If a dog develops hives, identify the allergen as quickly as possible and remove it, according to WebMD. If it seems to be triggered by food, modify the dog's diet. If the hives appear after contact with shampoo or an insecticide, bathe and rinse the dog's coat thoroughly. If a dog has a flea allergy, eliminate the fleas and give it a medicated bath to control and alleviate itching.
For both types of allergies cases, vets can prescribe antihistamines or corticosteroids for a few days to reduce itching. WebMD suggests always contacting a veterinarian before administering Benadryl.
The Bark, a dog magazine, states that allergies among dogs are rarely cured. Instead, most owners seek to diminish the severity of the reaction. Research has shown that early supplements of high-potency probiotic bacteria decrease the likelihood of a dog developing skin allergies later in life. Most dogs can improve their allergies through their diet. The Bark lists fish oils, nutritional yeast, alfalfa and freshly milled flaxseed as useful additions, although improvements can take up to three months to appear.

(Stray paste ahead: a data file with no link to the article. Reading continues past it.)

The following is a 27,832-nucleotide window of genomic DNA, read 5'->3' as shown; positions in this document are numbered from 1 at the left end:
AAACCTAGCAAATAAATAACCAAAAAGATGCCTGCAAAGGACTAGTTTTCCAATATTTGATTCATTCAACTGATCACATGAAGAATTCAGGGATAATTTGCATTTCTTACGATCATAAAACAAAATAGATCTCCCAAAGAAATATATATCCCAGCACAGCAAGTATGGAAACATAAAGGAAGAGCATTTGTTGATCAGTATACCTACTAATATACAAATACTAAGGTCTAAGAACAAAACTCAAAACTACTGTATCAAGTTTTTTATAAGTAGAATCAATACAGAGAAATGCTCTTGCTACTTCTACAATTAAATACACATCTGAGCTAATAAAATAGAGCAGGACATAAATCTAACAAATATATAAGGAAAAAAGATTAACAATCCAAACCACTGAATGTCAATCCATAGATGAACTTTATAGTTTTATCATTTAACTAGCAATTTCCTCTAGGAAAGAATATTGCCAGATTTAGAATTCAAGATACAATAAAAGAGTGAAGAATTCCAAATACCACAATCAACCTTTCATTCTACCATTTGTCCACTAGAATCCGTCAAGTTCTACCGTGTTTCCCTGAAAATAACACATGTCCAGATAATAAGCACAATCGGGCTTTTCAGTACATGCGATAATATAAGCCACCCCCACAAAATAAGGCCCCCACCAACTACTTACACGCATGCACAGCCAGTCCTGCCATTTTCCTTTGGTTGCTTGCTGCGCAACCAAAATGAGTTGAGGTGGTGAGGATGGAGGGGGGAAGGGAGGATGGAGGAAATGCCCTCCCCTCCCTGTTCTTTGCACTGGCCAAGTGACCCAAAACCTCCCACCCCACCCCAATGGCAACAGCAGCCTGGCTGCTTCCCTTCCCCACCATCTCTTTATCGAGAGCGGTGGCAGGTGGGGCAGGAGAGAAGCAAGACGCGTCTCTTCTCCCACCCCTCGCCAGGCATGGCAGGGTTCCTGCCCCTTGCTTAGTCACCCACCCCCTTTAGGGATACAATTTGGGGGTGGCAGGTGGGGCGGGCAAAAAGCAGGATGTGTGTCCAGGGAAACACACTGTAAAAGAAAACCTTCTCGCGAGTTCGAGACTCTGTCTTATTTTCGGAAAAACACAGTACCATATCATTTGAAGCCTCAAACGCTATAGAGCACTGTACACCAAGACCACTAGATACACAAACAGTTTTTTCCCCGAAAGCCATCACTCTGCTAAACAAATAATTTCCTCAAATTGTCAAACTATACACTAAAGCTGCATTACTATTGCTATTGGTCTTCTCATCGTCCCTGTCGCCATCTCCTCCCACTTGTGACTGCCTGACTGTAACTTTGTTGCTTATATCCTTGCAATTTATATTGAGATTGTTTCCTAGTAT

If a dog is regularly groomed, The Bark also recommends using lower heat to dry its coat and switching to plain water for baths. If shampoo is necessary, use a moisturizing type followed with conditioner.